The manual antioxidant radical absorbance capacity (ORAC) assay

Manual ORAC analysis were performed on a Perkin Elmer spectrofluorometer LS 55 with a fluorescent filters (Ex: 485 nm; Em: 520 nm). In the final assay mixture (2 ml total volume) FL (10,5 nM) was used as a target of FR attack, with AAPH (32 mM) as a peroxyl radical generator (ORAC-ROO° assay), and H2O2-Cu2+ (H2O2 0,3 %; CuSO4 x 5H2O 0,9 mM) as mainly a hydroxyl radical generator (ORAC-OH° assay). The spectrofluorometer was programmed to record the fluorescence of FL every 10 min after AAPH, or H2O2 -Cu2+ were added for as long as 180 min and the samples were thermostated at 37°C (KP 20-D Lauda, Lauda Koenigshofen). All fluorescence measurements were expressed relative to the initial reading. Final results were calculated using the differences of areas under the FL decay curves between the blank and a sample and expressed as a μσ^ per g of fresh brain tissue.

Biochemical analysis

Colorimetric determination of total protein was based on the principle of the Biuret reaction using bovine serum albumin as a standard. Cholesterol and triglycerides were measured using comercially available enzymatic kits, which are based on the spectrophotometric determination.

Statistical analysis

For statistical comparisons Student’s test was performed.


The ORAC-ROO ‘ and ORAC-OH. values from lipophilic NC, GT and MC fractions of C and AD are shown in Table 1 and Table 2.

Antioxidant capacity against peroxyl radical, ORAC-ROO (μmol/g) in different brain regions of C and AD
Antioxidant capacity against hydroxyl radical, ORAC-OH. (μmol/g) in different brain regions of C and AD

In the MC of AD patients antioxidant capacity against peroxyl radical was significantly lower than in the MC of C, p < 0,008 by Student’s t-test (Table 1).

No changes in the antioxidant capacity were found in brain tissues of AD in comparison with C, when hydroxyl radical generator was used in the assay (Table 2).

Total protein, cholesterol and triglycerides in different brain regions of C and AD are presented in Table 3.

Total protein, cholesterol and triglycerides in different brain regions of C and AD

Reduction of total protein in GT of AD, p < 0,03 was found. No changes of cholesterol and triglycerides were found in brain tissues of AD in comparison with C (Table 3).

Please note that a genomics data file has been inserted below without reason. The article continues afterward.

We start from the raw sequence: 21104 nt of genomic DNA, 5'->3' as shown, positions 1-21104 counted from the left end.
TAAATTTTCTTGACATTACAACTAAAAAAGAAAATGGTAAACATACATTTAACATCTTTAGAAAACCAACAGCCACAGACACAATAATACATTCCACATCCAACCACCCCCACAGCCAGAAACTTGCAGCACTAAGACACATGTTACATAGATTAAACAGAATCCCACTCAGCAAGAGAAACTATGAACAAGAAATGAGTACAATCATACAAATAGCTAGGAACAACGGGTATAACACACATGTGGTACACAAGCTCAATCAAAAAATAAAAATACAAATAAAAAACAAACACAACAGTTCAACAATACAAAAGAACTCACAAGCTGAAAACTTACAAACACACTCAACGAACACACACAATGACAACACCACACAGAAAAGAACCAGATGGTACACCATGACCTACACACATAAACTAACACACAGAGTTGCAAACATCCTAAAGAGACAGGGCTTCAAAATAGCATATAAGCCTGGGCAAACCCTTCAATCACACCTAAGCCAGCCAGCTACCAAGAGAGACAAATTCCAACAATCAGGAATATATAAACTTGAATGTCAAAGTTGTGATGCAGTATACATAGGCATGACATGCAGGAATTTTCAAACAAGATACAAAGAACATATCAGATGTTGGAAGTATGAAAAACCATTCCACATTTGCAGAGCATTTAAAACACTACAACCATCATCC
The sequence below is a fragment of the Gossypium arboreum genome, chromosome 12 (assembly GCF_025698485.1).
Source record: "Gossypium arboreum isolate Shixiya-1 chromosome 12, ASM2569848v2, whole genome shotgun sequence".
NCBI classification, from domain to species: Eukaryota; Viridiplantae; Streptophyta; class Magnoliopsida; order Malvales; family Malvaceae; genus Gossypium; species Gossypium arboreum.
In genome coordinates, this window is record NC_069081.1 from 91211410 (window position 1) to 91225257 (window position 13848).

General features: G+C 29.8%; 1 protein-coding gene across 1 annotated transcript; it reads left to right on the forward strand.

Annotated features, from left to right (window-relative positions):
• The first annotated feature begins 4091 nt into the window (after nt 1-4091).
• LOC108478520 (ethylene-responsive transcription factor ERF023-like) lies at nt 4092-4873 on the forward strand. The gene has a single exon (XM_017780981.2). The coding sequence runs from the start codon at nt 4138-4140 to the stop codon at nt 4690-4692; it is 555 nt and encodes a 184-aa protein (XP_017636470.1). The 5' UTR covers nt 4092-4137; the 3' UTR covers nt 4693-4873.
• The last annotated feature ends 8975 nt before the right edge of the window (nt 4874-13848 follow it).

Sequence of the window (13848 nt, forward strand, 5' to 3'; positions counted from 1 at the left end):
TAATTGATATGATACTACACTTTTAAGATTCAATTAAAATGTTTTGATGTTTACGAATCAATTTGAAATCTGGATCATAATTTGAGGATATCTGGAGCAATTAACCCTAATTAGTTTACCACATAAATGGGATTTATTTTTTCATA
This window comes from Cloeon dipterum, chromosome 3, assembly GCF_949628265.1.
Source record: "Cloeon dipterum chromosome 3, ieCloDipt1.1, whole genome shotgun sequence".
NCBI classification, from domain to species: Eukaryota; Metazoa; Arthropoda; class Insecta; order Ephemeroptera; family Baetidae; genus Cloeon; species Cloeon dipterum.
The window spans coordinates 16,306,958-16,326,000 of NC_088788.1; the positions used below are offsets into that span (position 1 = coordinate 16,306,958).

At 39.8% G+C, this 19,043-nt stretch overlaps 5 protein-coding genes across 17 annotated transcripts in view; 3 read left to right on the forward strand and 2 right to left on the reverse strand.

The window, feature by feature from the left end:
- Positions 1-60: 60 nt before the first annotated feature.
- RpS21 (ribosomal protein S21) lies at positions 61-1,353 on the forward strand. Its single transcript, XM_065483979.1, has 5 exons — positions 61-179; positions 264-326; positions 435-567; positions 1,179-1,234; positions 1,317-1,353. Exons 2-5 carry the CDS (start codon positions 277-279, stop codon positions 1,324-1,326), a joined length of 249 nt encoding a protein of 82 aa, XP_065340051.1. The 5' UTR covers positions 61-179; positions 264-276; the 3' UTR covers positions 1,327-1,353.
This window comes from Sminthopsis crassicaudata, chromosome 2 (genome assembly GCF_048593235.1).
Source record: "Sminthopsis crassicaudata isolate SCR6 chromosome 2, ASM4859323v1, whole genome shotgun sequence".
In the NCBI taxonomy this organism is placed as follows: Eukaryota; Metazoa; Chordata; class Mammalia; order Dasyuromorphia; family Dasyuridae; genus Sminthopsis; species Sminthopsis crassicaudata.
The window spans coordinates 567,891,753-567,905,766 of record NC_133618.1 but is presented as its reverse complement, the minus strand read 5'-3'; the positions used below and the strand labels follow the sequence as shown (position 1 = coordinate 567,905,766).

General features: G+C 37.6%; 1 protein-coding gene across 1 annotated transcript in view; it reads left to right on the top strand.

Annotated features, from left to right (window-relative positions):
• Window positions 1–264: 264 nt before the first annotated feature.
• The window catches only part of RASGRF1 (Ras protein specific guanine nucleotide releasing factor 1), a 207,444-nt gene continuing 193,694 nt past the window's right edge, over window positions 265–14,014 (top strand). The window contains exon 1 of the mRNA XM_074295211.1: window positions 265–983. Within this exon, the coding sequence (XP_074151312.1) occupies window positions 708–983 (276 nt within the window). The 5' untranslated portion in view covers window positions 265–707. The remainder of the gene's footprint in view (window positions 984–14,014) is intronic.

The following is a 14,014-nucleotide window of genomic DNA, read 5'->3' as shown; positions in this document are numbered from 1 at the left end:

FR and oxidative stress involvement in the pathophysiology of AD has been in the focus of AD research (12, 13). Multiple biochemical deficits have been observed in the postmortem brain tissue of AD patients (14, 15, 16) with altered neurotransmission (17, 18) and pronounced deficit in the presynaptic cholinergic system (19), reduced protein content (14, 20) and altered lipid composition (21) which may all be inducing factors of sequalae for cell death. Discovery of isoprostanes (22, 23) and data from the recent studies performed in living patients (24, 25), make important contribution to better understanding and defining the role which oxygen radicals might play role in AD-athogenesis. From the point of view AC is dependent of chemical composition of complex biological sample and upon FR generator used in assay. AC measured with different FR generators have different numerical values. Because of this fact it is necessary for estimation of antioxidant status of some sample to determine antioxidant score, which is a sum of ORAC-R00° and ORAC-OH° in hydrophilic fraction and in lipophilic fraction. In this study, AC of lipophilic brain antioxidants was measured. Extracting the lipophilic components with hexane before analysis of the hydrophilic antioxidant fraction did not significantly alter the AC of the hydrophilic fraction (7). Thus, it appeared that there was no carry over of the lipophilic components into the aqueous compartment, and one could obtain the same hydrophilic ORAC value, whether the samples were first extracted with hexane or not. Regarding our previously published data of decreased AC in hydrophilic fraction of different AD brain regions (9), AC in lipophilic fraction was about 20 - 30 % of AC measured in hydrophilic fraction. Protein content, which may be regarded an index of cell loss or atrophy (26) was reduced in GT of AD brains in comparison with C. However, no differences between AD and C were found with respect to the cholesterol and triglycerides investigated. Our results suggested that lipophilic antioxidant defense system in brain is region-dependently disturbed.


  • -Lipophilic fractions ORAC-ROO° in MC of AD was statistically significantly lower in comparison with MC of C (p < 0,008).
  • -No changes in the AD lipophilic fraction ORAC-°OH were found in comparison with C.
  • -Reduction of total protein in GT of AD (p < 0,03) in comparison with C was found.
  • -No changes of cholesterol and triglycerides were found in brain tissues of AD in comparison with C.
  • -The results showed that in the MC of AD brain the balance between production of FR and the neutralization by a complex lipophilic antioxidant system is disturbed.
  • -The manual fluorescent method for AC measurements proved to be sufficiently appropriate and sensitive for the AC measurements of lipophilic fraction of postmortem brain tissues.


AC - antioxidant capacity

MC - motorcortex

NC - nucleus caudatus

GT - gyrus temporalis

C - controls

AD - Alzheimer’s disease

ORAC - oxygen radical absorbance capacity

ORAC-ROO° - antioxidant capacity against peroxyl radicals

ORAC- °OH - antioxidant capacity against hydroxyl radicals

FR - free radicals

AAPH - 2, 2’ - azobis (2 - amidino - propane) dihydrochloride

R00° - peroxyl radical

°OH - hydroxyl radical

FL - fluorescein

β-PE - β- phycoerythrin


Research was supported by the DAAD - German Academic Exchange Service, Stability Pact for East Europe (Referat 324 - 25.11.2003). The author expresses gratitude to Prof. Dr P. Riederer, Clinical Neurochemistry, Clinic and Policlinic for Psychiatry, University of Wuerzburg, Germany, for providing human brain tissue.